“[This song] became the theme song of this movement. It’s a powerful song and you can go anywhere in the world today where there is trouble and you will find this song and still see people in the streets marching and singing it. It is our gift to the world.”
— Freedom Singers
Guy Carawan, one of the musicians who helped popularize the protest song We Shall Overcome died last week at age 87.
In 1989 Ginger Group Film Productions created a documentary, We Shall Overcome, about the song and its place in the civil rights movement. Filmmaker Henry Hampton acquired the original film interviews, stills, and sound and picture elements for We Shall Overcome from the Ginger Group and it is now part of the Henry Hampton Collection at the WU Film & Media Archive.We Shall Overcome traces the roots of the song from its beginnings in African-American spirituals and union songs to becoming the anthem of the civil rights movement both nationally and internationally. The holdings in the collection include original interviews with Bernice Johnson Reagon and the Freedom Singers, Guy Carawan, Pete Seeger, Joan Baez, Bishop Desmond Tutu, Taj Mahal, Julian Bond, and many others.
The film traces the history of the song and how it came to be sung as a political anthem, and how the lyrics and music jumped national lines and were eventually sung in countless protests and movements across the globe from the American South to South Africa. The song first appeared as a work song sung by slaves, then it surfaced as a gospel tune first published by Charles Albert Tindley in 1901 as “I’ll Overcome Someday.” Later the song, sung in a faster tempo, was used as part of political protest in 1945 in Charleston, South Carolina as part of a strike by tobacco workers.
A few years later in 1947 the tobacco union activists attended a workshop at the Highlander Folk Center in Tennessee with local African-American activists and shared the song with them. Zilphia Horton, Highlander’s musical director started using it in workshops. In an audio documentary produced by NPR, Horton described the song as,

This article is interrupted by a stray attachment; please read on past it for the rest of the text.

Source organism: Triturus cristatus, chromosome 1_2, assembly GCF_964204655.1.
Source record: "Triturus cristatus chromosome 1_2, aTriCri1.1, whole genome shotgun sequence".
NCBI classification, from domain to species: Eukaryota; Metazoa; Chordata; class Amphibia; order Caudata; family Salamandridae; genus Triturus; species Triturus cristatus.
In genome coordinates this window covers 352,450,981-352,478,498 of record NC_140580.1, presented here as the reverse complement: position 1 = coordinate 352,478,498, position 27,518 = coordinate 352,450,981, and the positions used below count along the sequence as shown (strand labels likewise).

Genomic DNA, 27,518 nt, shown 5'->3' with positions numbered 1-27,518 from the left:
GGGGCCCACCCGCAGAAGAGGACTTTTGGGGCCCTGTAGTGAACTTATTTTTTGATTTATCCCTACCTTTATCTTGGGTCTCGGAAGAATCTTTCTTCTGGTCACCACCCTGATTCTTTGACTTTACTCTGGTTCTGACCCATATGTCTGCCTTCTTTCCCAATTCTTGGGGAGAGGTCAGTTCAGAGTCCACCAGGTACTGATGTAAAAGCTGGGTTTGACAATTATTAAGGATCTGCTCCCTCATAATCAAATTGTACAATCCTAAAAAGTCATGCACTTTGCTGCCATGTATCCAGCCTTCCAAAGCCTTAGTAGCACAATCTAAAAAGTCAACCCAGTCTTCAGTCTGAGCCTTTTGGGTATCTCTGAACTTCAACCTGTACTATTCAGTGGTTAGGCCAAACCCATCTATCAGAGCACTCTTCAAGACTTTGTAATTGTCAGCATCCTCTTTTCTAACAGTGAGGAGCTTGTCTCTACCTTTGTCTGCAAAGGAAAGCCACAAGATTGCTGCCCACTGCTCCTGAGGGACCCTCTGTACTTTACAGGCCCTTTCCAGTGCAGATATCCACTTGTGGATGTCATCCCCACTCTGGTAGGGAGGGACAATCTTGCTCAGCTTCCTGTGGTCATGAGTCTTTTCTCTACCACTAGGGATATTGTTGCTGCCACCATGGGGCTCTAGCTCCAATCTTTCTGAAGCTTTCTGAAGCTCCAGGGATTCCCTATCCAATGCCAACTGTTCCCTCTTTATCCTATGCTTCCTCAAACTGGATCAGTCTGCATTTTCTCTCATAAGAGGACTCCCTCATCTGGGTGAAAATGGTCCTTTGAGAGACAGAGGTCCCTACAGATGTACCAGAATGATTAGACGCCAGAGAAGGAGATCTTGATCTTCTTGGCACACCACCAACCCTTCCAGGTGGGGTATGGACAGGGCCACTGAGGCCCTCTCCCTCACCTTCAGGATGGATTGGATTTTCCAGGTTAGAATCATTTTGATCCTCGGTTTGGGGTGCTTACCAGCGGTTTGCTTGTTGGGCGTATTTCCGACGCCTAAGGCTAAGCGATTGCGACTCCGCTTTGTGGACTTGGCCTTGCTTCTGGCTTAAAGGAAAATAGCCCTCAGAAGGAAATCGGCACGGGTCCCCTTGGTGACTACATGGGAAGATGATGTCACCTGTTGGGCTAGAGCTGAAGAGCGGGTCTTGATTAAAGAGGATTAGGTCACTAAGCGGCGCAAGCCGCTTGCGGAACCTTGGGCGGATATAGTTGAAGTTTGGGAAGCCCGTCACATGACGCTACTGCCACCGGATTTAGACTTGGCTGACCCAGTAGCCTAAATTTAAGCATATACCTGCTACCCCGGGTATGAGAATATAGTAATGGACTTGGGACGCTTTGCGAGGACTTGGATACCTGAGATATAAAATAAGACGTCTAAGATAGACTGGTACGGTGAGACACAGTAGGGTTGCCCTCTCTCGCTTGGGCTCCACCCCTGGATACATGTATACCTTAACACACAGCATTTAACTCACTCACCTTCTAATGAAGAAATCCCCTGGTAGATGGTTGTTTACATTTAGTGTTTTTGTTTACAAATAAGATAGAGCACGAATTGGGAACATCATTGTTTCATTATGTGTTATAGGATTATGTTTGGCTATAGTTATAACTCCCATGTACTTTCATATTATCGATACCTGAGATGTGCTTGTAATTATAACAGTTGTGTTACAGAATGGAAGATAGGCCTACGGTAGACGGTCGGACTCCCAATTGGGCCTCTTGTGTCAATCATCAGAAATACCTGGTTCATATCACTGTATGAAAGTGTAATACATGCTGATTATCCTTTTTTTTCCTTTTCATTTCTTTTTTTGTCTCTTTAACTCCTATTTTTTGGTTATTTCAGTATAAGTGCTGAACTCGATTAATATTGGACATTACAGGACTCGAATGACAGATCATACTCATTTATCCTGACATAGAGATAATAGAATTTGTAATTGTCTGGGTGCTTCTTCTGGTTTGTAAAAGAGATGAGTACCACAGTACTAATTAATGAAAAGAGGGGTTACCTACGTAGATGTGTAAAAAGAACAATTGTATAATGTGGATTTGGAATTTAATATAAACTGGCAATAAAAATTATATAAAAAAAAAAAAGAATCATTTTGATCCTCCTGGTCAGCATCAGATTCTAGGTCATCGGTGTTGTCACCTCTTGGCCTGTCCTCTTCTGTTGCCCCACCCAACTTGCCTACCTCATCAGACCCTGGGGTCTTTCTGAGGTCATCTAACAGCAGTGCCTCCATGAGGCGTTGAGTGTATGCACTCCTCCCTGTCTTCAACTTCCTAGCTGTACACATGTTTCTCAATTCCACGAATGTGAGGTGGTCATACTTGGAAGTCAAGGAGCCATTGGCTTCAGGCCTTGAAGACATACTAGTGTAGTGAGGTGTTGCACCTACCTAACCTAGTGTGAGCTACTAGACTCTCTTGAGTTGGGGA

A spiritual, sung by many different nationality groups. And it’s so simple. The idea is so sincere that it doesn’t matter that it comes from tobacco workers. When I sing it for people it becomes their song. –Zilphia Horton
Horton eventually sang the song for musician Pete Seeger. The music and lyrics were then published in a music magazine and popularized. Guy Carawan was another musician who eventually learned the song at a workshop at Highlander. He and others began singing the song at protests and it became an unofficial anthem for the movement. The influence and power of the song reached an apex when President Johnson used the phrase as part of a speech when he called on Congress to pass the Voting Rights Act in 1965.
Johnson’s use of the phrase “we shall overcome,” was a direct and explicit show of support for the Voting Rights Act and for Martin Luther King and the civil rights movement.
While the song was symbolic and appropriated by politics at times, its real power was felt at the numerous demonstrations where people stood and marched for long hours. The song has taken many forms and been arranged by countless musicians. Below are some different versions of it.